A new study suggests that using Facebook can increase longevity, but only when used to maintain and enhance real-life social connections. Researchers from the University of California-San Diego looked at 12 million Facebook users and monitored online activity for those born between 1945 and 1989. When comparing Facebook users to non-Facebook users, the risk of dying in a given year was 12 percent lower for those who used Facebook.
The researchers looked at the number of Facebook photos posted that suggested face-to-face interactions. Those who had higher levels of offline social activity had the highest longevity. Spending a lot of time online with little evidence of being connected to people was associated with lower levels of mortality.
The research team found users with an average to large social network lived longer than those with fewer friends. This is consistent with other studies on real-world relationships. People who are lonely and socially isolated don’t live as long as those who maintain family and friend connections. If you’re feeling lonely and want to make new friendships, here are Dr. Nandi's prescriptions.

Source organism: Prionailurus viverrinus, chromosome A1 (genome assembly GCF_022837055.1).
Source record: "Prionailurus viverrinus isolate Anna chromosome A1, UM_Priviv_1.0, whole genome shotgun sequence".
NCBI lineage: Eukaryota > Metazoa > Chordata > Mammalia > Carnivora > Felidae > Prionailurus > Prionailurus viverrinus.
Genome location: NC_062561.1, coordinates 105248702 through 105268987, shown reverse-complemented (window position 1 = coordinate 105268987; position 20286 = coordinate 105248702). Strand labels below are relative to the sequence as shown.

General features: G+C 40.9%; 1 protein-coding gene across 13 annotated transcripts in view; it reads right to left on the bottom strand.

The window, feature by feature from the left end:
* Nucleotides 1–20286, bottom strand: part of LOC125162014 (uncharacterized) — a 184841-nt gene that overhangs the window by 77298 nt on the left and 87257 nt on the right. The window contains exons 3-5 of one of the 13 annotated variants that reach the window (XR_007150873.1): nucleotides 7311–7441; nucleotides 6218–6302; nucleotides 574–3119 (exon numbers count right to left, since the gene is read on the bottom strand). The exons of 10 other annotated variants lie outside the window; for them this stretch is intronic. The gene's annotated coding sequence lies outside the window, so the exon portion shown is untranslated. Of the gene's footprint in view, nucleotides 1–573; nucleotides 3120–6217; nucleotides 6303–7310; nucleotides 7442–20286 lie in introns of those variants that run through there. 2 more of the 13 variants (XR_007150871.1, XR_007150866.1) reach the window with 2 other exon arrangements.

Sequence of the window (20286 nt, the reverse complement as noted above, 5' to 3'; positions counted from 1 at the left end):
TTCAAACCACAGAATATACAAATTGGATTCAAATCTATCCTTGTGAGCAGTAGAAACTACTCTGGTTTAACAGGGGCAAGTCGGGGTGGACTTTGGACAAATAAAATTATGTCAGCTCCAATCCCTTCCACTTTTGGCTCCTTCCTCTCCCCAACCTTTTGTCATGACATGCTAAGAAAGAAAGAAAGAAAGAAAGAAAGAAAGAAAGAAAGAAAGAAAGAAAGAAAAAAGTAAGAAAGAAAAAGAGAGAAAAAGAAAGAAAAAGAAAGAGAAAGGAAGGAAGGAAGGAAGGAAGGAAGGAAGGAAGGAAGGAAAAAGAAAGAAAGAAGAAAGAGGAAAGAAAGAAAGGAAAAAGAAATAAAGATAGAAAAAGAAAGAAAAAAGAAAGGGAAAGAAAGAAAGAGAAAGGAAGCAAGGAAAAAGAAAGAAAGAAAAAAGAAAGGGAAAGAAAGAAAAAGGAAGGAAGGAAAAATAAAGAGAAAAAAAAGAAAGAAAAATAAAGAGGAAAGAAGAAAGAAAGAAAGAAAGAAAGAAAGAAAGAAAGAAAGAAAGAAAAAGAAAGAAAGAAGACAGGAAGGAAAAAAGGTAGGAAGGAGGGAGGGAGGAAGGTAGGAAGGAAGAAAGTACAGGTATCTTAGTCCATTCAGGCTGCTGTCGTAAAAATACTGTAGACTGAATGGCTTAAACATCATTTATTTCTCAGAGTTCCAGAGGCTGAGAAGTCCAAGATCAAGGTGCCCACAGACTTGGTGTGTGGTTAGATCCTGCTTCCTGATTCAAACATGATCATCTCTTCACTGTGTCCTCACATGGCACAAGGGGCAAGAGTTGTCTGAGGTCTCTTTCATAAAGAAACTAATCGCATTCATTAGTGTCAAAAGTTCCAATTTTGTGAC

1. Participate in Community Events. You can find them online or in your local newspaper.
2. Try new hobbies or activities. Join a class at a gym, senior center or a community fitness center.
3. Reach out to those around you. Invite potential friends out for a cup of coffee or lunch.
4. Take daily walks. Exercise is great for your health and provides opportunity to meet others who are out and about.
The study found social behaviors can influence others. So if your friend starts exercising or eating better, you may be more likely to do so, too. Another perk is Facebook friends tend to provide social support during times of need. Many will step up when someone is sick or needs help.